Minibus magnate Dave Fishwick is looking to raise £2.5 million as he presses ahead with an attempt to gain regulatory approval to launch the so-called Bank of Dave.
The businessman, who made his fortune selling minibuses, said he is in the application process with the Financial Conduct Authority (FCA) to turn his loans provider into a fully-fledged UK bank.
Since launching in 2011, Burnley Savings and Loans – which is currently known as Bank on Dave – has lent nearly £20 million to more than 3,000 borrowers.
It is now turning to crowdfunding platform Seedrs in a bid to raise £2.5 million towards its expansion to become a full bank, which will be called Bank of Dave.
It is hoped that, if the application is successful, Bank of Dave will launch in 2019 and notch up annual pre-tax profits of £4.5 million within five years.
Mr Fishwick founded his loans company in the wake of the financial crash and in reaction to the impact it had on the North of England.
He wanted to help inject financial support into the local community and businesses and “prove that financial service providers can be socially responsible”.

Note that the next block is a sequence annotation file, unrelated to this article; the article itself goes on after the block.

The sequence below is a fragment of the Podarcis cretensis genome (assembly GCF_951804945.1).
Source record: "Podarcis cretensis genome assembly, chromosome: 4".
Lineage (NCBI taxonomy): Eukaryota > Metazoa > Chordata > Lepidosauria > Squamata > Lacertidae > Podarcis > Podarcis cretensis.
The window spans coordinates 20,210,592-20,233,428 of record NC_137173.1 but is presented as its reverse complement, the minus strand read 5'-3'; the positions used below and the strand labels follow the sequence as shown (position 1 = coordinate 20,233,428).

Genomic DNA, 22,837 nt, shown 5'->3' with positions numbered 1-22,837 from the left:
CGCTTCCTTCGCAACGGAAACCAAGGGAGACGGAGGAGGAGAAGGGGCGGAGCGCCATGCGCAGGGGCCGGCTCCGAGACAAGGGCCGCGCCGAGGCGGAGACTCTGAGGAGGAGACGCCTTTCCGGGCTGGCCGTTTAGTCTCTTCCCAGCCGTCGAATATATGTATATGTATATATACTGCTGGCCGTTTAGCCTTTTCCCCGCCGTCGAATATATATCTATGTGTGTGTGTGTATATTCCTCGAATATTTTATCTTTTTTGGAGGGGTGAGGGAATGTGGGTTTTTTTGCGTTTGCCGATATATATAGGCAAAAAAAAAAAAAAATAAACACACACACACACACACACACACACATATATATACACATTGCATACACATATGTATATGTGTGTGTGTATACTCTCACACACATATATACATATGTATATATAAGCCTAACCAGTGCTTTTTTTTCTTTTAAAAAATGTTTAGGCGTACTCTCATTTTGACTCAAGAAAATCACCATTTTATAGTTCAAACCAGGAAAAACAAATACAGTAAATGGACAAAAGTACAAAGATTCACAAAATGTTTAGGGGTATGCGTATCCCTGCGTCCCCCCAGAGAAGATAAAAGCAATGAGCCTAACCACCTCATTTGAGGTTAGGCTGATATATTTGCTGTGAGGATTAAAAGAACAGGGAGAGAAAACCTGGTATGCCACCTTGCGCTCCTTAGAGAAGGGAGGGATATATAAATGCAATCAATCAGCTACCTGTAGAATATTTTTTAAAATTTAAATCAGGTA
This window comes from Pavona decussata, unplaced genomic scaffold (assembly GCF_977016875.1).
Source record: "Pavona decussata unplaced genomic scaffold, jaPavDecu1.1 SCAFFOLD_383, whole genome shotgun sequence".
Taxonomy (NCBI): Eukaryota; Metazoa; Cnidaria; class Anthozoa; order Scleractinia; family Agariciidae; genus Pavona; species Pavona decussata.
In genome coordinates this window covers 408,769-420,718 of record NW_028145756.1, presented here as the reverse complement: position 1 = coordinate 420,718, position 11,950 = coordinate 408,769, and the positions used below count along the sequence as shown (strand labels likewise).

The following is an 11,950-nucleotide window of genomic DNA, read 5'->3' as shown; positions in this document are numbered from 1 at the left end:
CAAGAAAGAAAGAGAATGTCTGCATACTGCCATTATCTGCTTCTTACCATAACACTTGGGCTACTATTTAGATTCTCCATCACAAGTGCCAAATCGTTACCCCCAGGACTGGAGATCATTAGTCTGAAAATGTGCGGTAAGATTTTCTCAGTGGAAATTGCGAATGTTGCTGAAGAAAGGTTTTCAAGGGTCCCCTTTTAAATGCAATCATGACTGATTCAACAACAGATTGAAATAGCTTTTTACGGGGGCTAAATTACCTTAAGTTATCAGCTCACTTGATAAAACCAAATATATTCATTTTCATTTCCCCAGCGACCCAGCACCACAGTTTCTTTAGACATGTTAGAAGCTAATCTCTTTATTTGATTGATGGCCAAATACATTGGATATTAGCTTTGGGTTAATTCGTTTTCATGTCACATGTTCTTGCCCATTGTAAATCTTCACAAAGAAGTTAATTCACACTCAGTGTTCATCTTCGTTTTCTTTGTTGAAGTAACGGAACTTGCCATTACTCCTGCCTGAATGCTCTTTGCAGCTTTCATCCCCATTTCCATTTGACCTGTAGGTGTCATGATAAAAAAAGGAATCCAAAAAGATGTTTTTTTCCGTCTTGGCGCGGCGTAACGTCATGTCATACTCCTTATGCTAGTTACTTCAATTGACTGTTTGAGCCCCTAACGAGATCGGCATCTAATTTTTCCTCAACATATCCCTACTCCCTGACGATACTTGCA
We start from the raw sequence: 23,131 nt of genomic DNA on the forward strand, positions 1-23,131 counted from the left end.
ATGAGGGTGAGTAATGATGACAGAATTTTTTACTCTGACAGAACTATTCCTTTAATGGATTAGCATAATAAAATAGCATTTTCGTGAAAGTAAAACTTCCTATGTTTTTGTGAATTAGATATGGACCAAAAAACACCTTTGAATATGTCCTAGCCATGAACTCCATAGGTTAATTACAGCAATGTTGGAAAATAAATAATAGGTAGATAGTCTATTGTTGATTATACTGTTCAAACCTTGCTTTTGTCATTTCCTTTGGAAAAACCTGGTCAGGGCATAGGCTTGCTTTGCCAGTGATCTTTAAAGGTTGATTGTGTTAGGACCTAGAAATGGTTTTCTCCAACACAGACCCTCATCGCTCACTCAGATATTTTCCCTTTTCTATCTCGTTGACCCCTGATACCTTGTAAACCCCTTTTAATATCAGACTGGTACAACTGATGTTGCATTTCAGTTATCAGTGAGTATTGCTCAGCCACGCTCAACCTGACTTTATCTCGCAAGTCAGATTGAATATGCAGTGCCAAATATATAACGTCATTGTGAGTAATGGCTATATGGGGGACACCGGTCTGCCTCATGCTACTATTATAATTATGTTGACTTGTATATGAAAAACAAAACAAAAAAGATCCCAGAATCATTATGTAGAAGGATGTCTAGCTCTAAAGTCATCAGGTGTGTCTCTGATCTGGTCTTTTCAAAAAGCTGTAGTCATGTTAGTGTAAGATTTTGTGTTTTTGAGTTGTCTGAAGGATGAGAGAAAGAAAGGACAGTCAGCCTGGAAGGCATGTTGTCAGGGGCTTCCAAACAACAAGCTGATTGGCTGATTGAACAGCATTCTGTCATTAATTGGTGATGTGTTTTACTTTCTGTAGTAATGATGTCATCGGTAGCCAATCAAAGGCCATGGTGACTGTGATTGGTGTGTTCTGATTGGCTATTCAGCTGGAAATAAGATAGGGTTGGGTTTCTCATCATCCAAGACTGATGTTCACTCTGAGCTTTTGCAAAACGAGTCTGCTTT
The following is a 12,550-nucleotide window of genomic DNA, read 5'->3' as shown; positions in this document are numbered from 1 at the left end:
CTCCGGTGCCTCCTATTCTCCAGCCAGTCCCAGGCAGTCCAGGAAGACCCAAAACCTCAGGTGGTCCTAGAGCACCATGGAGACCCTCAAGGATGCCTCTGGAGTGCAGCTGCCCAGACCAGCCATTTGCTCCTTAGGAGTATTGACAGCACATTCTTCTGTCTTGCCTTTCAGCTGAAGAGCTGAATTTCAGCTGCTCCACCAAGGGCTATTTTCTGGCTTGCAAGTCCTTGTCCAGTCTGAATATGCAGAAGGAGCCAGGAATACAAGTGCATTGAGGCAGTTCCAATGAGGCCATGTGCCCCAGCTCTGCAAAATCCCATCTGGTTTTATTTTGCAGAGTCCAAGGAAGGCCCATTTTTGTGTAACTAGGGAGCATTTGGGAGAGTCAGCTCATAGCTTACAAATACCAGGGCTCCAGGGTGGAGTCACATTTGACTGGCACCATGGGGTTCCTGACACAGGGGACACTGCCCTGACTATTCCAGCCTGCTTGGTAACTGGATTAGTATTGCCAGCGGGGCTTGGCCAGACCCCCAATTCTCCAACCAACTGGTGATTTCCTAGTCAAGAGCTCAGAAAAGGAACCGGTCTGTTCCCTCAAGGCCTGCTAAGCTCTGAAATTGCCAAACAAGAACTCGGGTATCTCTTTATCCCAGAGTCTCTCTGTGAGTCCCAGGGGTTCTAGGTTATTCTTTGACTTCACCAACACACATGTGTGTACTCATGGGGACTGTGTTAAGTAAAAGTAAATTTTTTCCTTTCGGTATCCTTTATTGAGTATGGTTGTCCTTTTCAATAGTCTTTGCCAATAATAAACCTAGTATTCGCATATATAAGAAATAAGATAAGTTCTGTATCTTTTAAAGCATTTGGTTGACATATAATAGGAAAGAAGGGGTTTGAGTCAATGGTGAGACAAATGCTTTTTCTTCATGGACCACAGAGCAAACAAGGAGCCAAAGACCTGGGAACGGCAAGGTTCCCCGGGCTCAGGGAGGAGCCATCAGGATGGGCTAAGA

The business wants to provide affordable loans to individuals and small and medium-sized businesses which may not have access to mainstream finance, with the aim of improving their credit rating in the future.
Mr Fishwick said: “The core vision for Bank of Dave is to create an ethical, successful and sustainable bank which is distinctive from established UK banks which we believe are falling short on supporting under-served individuals and small business.
“We believe in the need for a fresh approach to banking and to provide products and services that meet real customer needs.”
He added: “We have had a brilliant few years acting as a savings and loans provider, but the opportunity to become a fully authorised UK bank will expand our horizons even further, enabling us to help more people across the UK.”
If successful, Bank of Dave will initially operate from a head office and high street branch in Mr Fishwick’s hometown of Burnley.
The group has no fixed plans for the scale of its branch network, instead aiming to build up its digital presence as a priority to make banking accessible online, via mobile and in branch.
Mr Fishwick has so far financially supported the business himself, having personally invested nearly £2 million, with external debts to fund lending activities.
He has not taken out any salary or dividends for himself from the business to date.
In the early years, profits will be re-invested in the bank, but over time earnings will be available for disbursement to shareholders or good causes as well as to continue growing the business, according to the group.